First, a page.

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CLARENCE E. PHEIL (obituary) son of A. C. PHEIL b. Pennsylvania & Lottie CLOS.
Posted by: Jacqueline Sleeper Russell (ID *****0541) Date: February 03, 2003 at 19:30:44
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Clarence E. Pheil, 81, managed St. Petersburg theater, hotel Series: Obituaries
St. Petersburg Times; St. Petersburg; Oct 5, 1989; CRAIG BASSE;

Abstract:
ST. PETERSBURG - Clarence E. Pheil, a member of a pioneer Suncoast family whose name once graced a hotel and movie theater in the heart of downtown St. Petersburg, died of cancer Monday (Oct. 2, 1989) in Mount Dora. He was 81.

The youngest son, he was one of three boys and a girl born to Lottie Close Pheil and Abram C. Pheil, a former St. Petersburg City Council member and the city's mayor in 1912.

His father, a Pennsylvanian, homesteaded a place near Floral City in 1884 before moving on 10 years later to southern Pinellas County. There he married and went to work in a sawmill. He later owned the St. Petersburg Novelty Works, a major supplier of building materials, and rode with Tony Jannus in the historic Benoist airboat across Tampa Bay in 1914, a flight later called the birth of commercial aviation. He paid $400 for the 23-minute trip.

Full Text:
Copyright Times Publishing Co. Oct 5, 1989

ST. PETERSBURG - Clarence E. Pheil, a member of a pioneer Suncoast family whose name once graced a hotel and movie theater in the heart of downtown St. Petersburg, died of cancer Monday (Oct. 2, 1989) in Mount Dora. He was 81.

He moved to Mount Dora about a year ago from Citrus County, where he lived for two decades at his retirement farm on Cabbage Island in the Tsala Apopka lakes, according to a son, David.

The youngest son, he was one of three boys and a girl born to Lottie Close Pheil and Abram C. Pheil, a former St. Petersburg City Council member and the city's mayor in 1912.

His father, a Pennsylvanian, homesteaded a place near Floral City in 1884 before moving on 10 years later to southern Pinellas County. There he married and went to work in a sawmill. He later owned the St. Petersburg Novelty Works, a major supplier of building materials, and rode with Tony Jannus in the historic Benoist airboat across Tampa Bay in 1914, a flight later called the birth of commercial aviation. He paid $400 for the 23-minute trip.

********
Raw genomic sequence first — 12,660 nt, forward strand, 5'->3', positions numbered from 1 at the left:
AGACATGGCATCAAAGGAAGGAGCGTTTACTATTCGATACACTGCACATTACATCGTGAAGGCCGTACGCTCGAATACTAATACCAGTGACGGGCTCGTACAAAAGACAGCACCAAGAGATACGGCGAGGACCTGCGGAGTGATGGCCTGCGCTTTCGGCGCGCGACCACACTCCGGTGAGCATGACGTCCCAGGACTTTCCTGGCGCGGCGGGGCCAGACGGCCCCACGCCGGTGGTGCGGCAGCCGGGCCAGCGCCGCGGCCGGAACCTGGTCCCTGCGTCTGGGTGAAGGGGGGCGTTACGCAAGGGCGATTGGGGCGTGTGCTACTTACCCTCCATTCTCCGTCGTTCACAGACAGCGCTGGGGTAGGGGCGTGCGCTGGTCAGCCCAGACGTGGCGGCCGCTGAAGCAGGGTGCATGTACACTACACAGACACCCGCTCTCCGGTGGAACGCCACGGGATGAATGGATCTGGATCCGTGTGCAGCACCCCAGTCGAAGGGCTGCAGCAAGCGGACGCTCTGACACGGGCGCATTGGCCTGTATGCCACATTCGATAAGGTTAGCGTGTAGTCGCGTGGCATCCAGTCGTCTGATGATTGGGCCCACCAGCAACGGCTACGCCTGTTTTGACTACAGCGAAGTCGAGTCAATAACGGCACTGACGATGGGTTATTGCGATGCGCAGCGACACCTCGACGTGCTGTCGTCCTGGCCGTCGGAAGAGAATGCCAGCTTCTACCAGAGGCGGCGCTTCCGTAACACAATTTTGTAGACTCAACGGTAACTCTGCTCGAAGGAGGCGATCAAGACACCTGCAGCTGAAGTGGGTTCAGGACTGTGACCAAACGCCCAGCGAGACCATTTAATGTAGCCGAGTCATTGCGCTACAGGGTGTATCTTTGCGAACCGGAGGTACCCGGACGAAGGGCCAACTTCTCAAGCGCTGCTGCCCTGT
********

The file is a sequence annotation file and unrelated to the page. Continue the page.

He died in 1922, about a year after the completion of the 11-story Pheil Building. The city's first ``skyscraper,`` it featured an ornate ground floor theater that became a local landmark at Fourth Street and Central Avenue. He had bought the land for the ``outlandish`` price of $2,250, according to historian Karl Grismer.
The property today is home to Florida National Bank and Florida National Tower.
Clarence Elmer ``Scabby`` Pheil was born in 1908 in St. Petersburg, when this area still was part of Hillsborough County. He played football at St. Petersburg High School and starred as a tackle on the University of Florida (UF) team.
After college, with the Depression closing in, he returned to St. Petersburg to help his mother with the Pheil Theater and the 108-room Pheil Hotel properties.
He and other members of the family managed the properties until they were leased in 1959 for 99 years to the old First National Bank.
In 1961 the building was largely incorporated into the First National Bank and named the National Hotel. In 1963 it became the Madison Hotel, which it remained until it was gutted 10 years later. After standing vacant for a few years, it was renovated into offices.

At UF, Mr. Pheil was a member of Blue Key and Alpha Tau Omega social fraternity. He later belonged to the St. Petersburg Yacht Club and the Dragon Club and was an active member of the Episcopal church.
Survivors include his wife, Eleanor; three sons, Thomas, Peter and David, all of St. Petersburg; a sister, Bertha Pheil Bobbitt, St. Petersburg; and seven grandchildren.

A memorial service will be at 10 a.m. Monday in the Cathedral Church of St. Peter.

The family suggested memorial contributions to Florida Sheriffs Youth Ranches (Learning Center), Boys Ranch, Fla. 32060-9988.

Rehbaum-Harden Funeral Home in Mount Dora is in charge of arrangements.

- Some of the information in this obituary came from stories in the St. Petersburg Times and Evening Independent


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